LB Derrick Brooks (left center, tan shirt) has demonstrated a lasting commitment to furthering education through his Brooks' Bunch program
Tampa Bay Buccaneers linebacker Derrick Brooks has been honored many times during his professional career, for achievements both on and off the field.
As a football player, Brooks is a six-time Pro Bowler and the recipient of the 2002 NFL Defensive Player of the Year award.
As a force in the community, he has received such accolades as the Walter Payton/NFL Man of the Year award, the Sporting News "Good Guy" award, the Florida Sports Awards "Hometown Hero", a Silver Medallion award from the National Conference for Community and Justice (NCCJ), an Educational Visionary award from the Hillsborough Education Foundation and the Civic Leader Giant Steps Award from the National Consortium for Academics and Sports.
On Wednesday, Brooks received another honor, but this one carries with it an even greater responsibility. Governor Jeb Bush has appointed Brooks to serve on the Florida State University Board of Trustees.
"I'm very grateful for this appointment," said Brooks. "I hope to be a positive force in the decision making process and I am taking my appointment very seriously."
Brooks, who will be succeeding Lee Hinkle, has been appointed for a term beginning Wednesday, March 5, 2003 and ending on a date to be determined by the Florida Legislature.
Brooks' role on the board of trustees, and that of his fellow board members, will be to ensure the efficient and effective use of resources while taking into account the complex issues relating to cost-benefit analysis.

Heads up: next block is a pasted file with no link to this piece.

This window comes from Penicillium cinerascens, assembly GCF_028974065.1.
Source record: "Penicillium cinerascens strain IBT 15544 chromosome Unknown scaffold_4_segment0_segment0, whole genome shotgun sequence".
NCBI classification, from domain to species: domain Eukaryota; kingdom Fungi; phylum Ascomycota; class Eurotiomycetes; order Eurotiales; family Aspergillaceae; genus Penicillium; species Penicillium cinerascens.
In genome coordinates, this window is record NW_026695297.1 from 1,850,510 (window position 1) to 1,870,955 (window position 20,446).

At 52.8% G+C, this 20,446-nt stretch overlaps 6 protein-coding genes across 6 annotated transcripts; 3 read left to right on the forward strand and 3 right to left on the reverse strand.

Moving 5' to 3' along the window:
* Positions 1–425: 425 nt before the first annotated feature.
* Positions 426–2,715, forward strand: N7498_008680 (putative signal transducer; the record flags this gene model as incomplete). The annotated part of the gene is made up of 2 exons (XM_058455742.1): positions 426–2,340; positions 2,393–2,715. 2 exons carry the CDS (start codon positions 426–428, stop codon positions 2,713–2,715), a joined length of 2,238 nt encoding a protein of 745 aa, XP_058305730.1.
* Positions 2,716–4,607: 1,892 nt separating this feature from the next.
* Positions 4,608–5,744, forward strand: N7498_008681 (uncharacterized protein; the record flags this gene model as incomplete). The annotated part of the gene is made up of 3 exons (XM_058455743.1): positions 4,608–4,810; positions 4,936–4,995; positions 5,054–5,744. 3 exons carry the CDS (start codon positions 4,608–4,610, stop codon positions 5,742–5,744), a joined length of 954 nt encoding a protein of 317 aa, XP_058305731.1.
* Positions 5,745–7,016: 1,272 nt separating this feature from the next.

The trustees, along with the President/CEO that they choose, are responsible for providing high-quality educational programs to the students attending all Florida state schools, while ensuring that the programs that are provided remain cost-effective and comply with the rules and policies set forth by the Florida Board of Education.
In addition to these responsibilities, the trustees must also engage in short-term and long-term strategic planning that utilizes the varied resources available to them.
"Derrick's commitment to young people coupled with his dedication to Florida State University makes him an excellent choice for the university's board of trustees," said Governor Bush. "His past experience with Florida State as an honor student and member of the football team has also given him an understanding of the students who attend Florida State University. I know he will serve the university well."
Brooks' selection to the Board of trustees followed a lengthy application process in which Brooks had to answer several questions regarding his personal history and provide detailed information in regards to his personal commitment to education.
As many Buccaneers fans and Tampa Bay area residents can attest, one of Brooks' main commitment has long been to the children he mentors from the Belmont Height and Ybor City Boys & Girls Clubs.
In 1996, Brooks created his "Brooks' Bunch" program to assist some of Tampa's most underprivileged neighborhoods. Brooks' Bunch kids have become an integral part of Derrick's life and he has become a defining influence in theirs, offering friendship, support, guidance and assistance.